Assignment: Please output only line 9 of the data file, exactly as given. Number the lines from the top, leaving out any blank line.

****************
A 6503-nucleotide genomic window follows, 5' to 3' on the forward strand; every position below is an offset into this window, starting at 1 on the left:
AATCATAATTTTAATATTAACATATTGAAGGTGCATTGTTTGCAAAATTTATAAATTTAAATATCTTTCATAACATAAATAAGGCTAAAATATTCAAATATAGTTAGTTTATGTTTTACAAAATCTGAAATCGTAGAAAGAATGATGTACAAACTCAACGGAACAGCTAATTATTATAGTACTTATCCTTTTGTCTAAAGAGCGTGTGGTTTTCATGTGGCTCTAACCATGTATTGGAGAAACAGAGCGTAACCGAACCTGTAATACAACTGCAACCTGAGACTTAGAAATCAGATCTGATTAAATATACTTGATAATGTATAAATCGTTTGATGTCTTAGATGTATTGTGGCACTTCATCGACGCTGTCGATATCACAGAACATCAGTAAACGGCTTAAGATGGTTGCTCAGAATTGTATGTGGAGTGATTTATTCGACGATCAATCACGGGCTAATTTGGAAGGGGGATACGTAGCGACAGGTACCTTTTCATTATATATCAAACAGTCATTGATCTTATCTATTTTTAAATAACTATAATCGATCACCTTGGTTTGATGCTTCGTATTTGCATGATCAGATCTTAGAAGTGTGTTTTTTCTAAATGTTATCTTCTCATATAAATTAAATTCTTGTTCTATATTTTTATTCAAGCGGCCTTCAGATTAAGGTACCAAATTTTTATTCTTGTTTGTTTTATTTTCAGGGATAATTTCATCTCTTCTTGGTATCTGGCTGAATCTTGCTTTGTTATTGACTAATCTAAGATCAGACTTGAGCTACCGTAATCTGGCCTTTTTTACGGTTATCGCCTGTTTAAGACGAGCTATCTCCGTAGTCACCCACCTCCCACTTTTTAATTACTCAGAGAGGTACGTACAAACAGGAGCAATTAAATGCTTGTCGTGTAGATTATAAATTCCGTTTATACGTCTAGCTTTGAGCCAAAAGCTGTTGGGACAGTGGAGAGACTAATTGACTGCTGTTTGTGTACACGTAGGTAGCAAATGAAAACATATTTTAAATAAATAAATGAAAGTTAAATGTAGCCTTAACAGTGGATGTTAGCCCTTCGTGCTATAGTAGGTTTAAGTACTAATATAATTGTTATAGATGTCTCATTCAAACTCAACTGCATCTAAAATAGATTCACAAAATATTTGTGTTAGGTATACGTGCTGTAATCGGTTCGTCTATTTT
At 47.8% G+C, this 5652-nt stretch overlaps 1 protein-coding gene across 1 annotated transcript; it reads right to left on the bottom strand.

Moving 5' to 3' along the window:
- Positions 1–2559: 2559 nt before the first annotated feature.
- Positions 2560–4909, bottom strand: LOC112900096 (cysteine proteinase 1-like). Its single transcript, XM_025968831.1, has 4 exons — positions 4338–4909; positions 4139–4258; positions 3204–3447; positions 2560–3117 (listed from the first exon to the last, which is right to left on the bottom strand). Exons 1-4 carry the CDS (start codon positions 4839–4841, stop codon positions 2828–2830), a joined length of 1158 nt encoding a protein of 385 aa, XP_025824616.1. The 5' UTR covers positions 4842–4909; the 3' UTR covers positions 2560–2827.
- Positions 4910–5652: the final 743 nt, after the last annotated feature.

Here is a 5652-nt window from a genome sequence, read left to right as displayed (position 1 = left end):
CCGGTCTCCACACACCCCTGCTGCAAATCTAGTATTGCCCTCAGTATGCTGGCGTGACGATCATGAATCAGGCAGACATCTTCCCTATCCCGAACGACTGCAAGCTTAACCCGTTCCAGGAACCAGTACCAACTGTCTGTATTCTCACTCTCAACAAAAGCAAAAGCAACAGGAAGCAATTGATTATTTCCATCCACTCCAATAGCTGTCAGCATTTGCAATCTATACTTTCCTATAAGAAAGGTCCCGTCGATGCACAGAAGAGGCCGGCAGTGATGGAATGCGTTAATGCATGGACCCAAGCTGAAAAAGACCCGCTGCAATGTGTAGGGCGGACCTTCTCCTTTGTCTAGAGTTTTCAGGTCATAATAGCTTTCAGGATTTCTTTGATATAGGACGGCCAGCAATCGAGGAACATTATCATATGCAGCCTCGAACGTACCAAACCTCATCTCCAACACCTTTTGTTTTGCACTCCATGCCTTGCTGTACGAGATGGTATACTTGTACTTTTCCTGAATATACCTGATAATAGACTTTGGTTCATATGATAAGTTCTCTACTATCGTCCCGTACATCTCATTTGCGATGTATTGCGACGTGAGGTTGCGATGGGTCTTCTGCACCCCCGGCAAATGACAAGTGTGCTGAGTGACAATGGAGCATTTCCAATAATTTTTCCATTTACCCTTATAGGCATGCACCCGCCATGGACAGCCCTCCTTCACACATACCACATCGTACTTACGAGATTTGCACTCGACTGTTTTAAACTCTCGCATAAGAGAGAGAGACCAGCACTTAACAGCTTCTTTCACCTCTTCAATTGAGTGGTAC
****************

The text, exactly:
CCGGTCTCCACACACCCCTGCTGCAAATCTAGTATTGCCCTCAGTATGCTGGCGTGACGATCATGAATCAGGCAGACATCTTCCCTATCCCGAACGACTGCAAGCTTAACCCGTTCCAGGAACCAGTACCAACTGTCTGTATTCTCACTCTCAACAAAAGCAAAAGCAACAGGAAGCAATTGATTATTTCCATCCACTCCAATAGCTGTCAGCATTTGCAATCTATACTTTCCTATAAGAAAGGTCCCGTCGATGCACAGAAGAGGCCGGCAGTGATGGAATGCGTTAATGCATGGACCCAAGCTGAAAAAGACCCGCTGCAATGTGTAGGGCGGACCTTCTCCTTTGTCTAGAGTTTTCAGGTCATAATAGCTTTCAGGATTTCTTTGATATAGGACGGCCAGCAATCGAGGAACATTATCATATGCAGCCTCGAACGTACCAAACCTCATCTCCAACACCTTTTGTTTTGCACTCCATGCCTTGCTGTACGAGATGGTATACTTGTACTTTTCCTGAATATACCTGATAATAGACTTTGGTTCATATGATAAGTTCTCTACTATCGTCCCGTACATCTCATTTGCGATGTATTGCGACGTGAGGTTGCGATGGGTCTTCTGCACCCCCGGCAAATGACAAGTGTGCTGAGTGACAATGGAGCATTTCCAATAATTTTTCCATTTACCCTTATAGGCATGCACCCGCCATGGACAGCCCTCCTTCACACATACCACATCGTACTTACGAGATTTGCACTCGACTGTTTTAAACTCTCGCATAAGAGAGAGAGACCAGCACTTAACAGCTTCTTTCACCTCTTCAATTGAGTGGTAC